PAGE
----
(This article was prepared by StoptheDrugWar.org's lobbying arm, the Drug Reform Coordination Network, which also pays the cost of maintaining this web site. DRCNet Foundation takes no positions on candidates for public office, in compliance with section 501(c)(3) of the Internal Revenue Code, and does not pay for reporting that could be interpreted or misinterpreted as doing so.)

Chronicle AM: ME MedMJ Crackdown, Duterte Faces Heat Over Human Rights Abuses, More... (11/10/17)

The DEA will enact an emergency ban on fentanyl analogs, Maine officials try to tighten up the medical marijuana market, NGOs and individuals target Filipino President Duterte ahead of the ASEAN Summit, and more.

Filipino President Duterte remains defiant in the face of rising calls for an investigation into human rights abuses. (Wikimedia
Marijuana Policy

North Dakotans Gear Up for Legalization Initiative Campaign. Coming off a successful medical marijuana initiative campaign last year, state activists are eyeing a full-blown legalization initiative for 2018. The Recreational Marijuana/Expungement initiative campaign is expected to file with the secretary of state's office next week. If approved there, the measure could then move on to the signature gathering phase.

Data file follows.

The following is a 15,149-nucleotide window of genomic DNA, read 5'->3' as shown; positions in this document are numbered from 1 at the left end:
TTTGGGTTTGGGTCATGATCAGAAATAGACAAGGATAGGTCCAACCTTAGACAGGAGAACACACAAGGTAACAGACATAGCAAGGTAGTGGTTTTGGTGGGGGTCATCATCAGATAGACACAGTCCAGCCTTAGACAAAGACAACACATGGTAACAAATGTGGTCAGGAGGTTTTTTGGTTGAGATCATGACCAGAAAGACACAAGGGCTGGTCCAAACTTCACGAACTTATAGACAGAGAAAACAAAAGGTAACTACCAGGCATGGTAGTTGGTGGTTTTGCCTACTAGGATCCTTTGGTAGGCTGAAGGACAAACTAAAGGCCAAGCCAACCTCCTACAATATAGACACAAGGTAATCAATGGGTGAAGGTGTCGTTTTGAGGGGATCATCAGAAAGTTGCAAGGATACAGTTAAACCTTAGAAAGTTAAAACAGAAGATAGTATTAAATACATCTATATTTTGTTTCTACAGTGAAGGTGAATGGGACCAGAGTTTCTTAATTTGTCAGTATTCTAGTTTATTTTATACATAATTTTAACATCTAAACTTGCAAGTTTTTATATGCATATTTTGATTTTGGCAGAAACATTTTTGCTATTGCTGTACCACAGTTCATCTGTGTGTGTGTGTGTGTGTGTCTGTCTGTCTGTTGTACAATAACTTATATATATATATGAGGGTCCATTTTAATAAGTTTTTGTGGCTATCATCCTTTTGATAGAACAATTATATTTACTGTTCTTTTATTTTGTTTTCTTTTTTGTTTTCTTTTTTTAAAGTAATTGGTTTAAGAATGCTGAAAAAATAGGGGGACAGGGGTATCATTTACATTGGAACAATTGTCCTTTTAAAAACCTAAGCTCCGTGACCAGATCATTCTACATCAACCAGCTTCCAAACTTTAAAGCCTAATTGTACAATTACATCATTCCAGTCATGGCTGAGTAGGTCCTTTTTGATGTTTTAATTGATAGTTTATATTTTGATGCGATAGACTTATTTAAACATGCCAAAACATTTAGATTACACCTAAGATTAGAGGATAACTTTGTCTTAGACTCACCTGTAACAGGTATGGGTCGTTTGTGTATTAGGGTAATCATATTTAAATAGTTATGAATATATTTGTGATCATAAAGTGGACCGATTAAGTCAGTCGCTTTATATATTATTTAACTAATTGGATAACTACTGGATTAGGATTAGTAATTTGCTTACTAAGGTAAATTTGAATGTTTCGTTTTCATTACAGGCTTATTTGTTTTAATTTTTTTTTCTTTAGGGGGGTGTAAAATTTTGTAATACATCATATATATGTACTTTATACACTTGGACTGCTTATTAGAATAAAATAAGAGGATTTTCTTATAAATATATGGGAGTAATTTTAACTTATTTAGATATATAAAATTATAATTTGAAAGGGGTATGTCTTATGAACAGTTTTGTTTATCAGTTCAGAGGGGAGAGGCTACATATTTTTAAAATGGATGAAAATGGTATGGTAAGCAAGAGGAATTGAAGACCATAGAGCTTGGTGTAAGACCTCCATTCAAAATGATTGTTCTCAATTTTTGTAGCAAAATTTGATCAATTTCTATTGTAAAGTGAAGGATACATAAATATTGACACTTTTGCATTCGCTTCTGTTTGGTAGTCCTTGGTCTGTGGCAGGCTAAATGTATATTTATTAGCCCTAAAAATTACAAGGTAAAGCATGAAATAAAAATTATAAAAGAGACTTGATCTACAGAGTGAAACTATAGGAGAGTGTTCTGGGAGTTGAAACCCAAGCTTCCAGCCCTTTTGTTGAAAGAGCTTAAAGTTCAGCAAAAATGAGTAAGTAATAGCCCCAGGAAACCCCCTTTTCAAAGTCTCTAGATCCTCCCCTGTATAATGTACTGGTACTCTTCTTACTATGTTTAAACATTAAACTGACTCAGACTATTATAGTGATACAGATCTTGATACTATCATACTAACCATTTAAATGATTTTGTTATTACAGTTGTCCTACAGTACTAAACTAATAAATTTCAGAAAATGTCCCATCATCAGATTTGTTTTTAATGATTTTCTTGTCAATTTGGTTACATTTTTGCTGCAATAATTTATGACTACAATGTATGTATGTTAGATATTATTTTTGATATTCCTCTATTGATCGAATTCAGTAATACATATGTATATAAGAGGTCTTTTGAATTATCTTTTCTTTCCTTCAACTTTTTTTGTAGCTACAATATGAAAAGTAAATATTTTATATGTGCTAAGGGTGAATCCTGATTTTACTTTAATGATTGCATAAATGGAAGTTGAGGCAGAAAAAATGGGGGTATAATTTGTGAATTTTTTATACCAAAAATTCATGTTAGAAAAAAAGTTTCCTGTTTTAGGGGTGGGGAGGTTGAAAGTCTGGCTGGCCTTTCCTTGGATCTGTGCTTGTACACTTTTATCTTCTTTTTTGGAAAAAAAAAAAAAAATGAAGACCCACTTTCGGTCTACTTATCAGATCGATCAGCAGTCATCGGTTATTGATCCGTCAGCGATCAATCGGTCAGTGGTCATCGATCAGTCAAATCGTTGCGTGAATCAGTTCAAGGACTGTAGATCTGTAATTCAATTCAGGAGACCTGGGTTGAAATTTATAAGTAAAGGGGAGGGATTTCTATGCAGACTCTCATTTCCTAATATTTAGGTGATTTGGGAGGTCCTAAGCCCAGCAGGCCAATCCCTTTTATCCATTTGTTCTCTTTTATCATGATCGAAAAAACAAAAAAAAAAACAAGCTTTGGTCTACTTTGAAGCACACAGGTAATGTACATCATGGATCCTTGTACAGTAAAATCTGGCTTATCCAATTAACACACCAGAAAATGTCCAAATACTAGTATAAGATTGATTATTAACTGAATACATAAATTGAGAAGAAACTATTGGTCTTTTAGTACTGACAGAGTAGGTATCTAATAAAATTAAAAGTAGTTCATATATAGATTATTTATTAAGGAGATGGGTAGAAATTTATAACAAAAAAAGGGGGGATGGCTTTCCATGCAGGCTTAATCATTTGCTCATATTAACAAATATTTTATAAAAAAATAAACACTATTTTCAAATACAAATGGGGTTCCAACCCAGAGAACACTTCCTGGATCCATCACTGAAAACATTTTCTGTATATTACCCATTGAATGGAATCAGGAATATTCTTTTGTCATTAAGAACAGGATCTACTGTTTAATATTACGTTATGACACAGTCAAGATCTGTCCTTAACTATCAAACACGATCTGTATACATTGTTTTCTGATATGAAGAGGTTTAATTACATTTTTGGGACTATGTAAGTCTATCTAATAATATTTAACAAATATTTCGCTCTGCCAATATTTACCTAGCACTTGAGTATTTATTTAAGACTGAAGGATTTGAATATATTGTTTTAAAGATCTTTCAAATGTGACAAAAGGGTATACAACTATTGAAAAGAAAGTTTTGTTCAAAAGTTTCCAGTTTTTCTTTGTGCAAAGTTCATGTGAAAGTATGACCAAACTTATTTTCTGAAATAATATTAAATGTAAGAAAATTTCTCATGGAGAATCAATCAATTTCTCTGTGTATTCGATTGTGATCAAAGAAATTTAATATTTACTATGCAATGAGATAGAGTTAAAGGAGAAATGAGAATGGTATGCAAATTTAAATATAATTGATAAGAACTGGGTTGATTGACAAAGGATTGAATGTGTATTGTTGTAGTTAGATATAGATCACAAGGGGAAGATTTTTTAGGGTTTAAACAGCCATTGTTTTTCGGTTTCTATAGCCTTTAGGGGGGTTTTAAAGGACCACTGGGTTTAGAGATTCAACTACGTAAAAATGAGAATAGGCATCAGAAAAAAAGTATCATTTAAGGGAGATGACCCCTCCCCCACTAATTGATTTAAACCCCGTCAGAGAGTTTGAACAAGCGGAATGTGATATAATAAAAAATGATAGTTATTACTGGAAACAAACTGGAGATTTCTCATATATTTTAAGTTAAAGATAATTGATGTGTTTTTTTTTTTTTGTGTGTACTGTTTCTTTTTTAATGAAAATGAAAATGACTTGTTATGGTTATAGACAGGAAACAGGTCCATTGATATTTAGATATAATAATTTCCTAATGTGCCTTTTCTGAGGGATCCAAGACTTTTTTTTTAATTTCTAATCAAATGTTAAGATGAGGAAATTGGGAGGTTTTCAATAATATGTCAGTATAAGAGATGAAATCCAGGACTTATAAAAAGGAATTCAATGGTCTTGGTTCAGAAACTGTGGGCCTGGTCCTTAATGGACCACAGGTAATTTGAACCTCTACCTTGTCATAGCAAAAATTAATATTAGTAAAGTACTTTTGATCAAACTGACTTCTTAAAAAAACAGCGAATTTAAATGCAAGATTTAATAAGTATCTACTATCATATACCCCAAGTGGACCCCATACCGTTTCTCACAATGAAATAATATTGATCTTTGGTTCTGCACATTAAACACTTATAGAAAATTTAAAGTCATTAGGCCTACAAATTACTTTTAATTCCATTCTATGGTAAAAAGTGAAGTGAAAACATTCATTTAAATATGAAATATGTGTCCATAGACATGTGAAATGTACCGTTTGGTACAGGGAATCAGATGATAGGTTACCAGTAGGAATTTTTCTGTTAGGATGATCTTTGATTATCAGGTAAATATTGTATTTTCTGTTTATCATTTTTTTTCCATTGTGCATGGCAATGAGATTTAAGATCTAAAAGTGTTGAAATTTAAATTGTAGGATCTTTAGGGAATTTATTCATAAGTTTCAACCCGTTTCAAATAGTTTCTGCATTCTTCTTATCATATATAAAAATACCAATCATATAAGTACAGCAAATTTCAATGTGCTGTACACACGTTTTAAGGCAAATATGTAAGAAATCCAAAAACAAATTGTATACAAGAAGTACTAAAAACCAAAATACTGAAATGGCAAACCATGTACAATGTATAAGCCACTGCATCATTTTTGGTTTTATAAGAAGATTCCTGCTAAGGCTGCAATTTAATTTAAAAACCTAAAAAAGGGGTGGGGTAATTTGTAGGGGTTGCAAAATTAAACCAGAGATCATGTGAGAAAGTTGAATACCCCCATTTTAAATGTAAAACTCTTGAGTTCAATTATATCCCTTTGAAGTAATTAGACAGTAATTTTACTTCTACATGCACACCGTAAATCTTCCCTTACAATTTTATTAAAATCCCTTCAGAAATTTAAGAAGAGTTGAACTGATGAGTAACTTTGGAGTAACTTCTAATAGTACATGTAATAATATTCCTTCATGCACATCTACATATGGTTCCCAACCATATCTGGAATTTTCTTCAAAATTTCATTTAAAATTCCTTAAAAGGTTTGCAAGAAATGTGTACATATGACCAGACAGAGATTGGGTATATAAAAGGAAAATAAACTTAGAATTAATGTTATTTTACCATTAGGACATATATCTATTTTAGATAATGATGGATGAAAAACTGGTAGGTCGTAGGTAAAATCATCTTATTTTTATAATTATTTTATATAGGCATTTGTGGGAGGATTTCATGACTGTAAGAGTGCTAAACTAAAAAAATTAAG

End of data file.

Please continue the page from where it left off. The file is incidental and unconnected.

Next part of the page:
Medical Marijuana

Georgia Poll Has Strong Support for Medical Marijuana. A new Georgia College poll has support for medical marijuana at 77%, up 13 points from the same poll two years ago. Rep. Allan Peake (R-Macon) has been pushing for medical marijuana for several years; this poll should give a boost to his efforts in 2018.

Maine Cracks Down on Medical Marijuana. The state Health Department issued new rules Wednesday that tighten the state's medical marijuana market. Under the new rules, authorities can conduct surprise inspections of grows, and the department is implementing a new patient tracking system. The changes will go into effect on February 1.

Industrial Hemp